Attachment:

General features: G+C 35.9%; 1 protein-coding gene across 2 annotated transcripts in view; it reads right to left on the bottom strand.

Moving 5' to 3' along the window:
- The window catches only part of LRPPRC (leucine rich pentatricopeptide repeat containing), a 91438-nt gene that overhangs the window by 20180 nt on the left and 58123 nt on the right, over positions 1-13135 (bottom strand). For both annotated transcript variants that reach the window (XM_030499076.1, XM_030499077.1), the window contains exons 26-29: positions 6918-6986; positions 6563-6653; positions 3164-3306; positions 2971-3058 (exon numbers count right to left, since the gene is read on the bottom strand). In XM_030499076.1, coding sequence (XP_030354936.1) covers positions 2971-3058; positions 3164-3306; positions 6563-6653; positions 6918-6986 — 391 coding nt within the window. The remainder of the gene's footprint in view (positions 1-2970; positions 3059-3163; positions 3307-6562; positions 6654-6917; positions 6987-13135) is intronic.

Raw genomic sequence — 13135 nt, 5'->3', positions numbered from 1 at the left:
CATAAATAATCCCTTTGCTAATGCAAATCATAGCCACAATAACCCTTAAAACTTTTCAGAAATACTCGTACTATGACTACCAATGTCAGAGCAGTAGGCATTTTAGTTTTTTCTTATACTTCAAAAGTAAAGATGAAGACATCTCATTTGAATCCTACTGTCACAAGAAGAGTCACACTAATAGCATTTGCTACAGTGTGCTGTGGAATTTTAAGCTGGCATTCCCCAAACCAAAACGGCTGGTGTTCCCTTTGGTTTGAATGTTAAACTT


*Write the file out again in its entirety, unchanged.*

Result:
General features: G+C 35.9%; 1 protein-coding gene across 2 annotated transcripts in view; it reads right to left on the bottom strand.

Moving 5' to 3' along the window:
- The window catches only part of LRPPRC (leucine rich pentatricopeptide repeat containing), a 91438-nt gene that overhangs the window by 20180 nt on the left and 58123 nt on the right, over positions 1-13135 (bottom strand). For both annotated transcript variants that reach the window (XM_030499076.1, XM_030499077.1), the window contains exons 26-29: positions 6918-6986; positions 6563-6653; positions 3164-3306; positions 2971-3058 (exon numbers count right to left, since the gene is read on the bottom strand). In XM_030499076.1, coding sequence (XP_030354936.1) covers positions 2971-3058; positions 3164-3306; positions 6563-6653; positions 6918-6986 — 391 coding nt within the window. The remainder of the gene's footprint in view (positions 1-2970; positions 3059-3163; positions 3307-6562; positions 6654-6917; positions 6987-13135) is intronic.

Raw genomic sequence — 13135 nt, 5'->3', positions numbered from 1 at the left:
CATAAATAATCCCTTTGCTAATGCAAATCATAGCCACAATAACCCTTAAAACTTTTCAGAAATACTCGTACTATGACTACCAATGTCAGAGCAGTAGGCATTTTAGTTTTTTCTTATACTTCAAAAGTAAAGATGAAGACATCTCATTTGAATCCTACTGTCACAAGAAGAGTCACACTAATAGCATTTGCTACAGTGTGCTGTGGAATTTTAAGCTGGCATTCCCCAAACCAAAACGGCTGGTGTTCCCTTTGGTTTGAATGTTAAACTT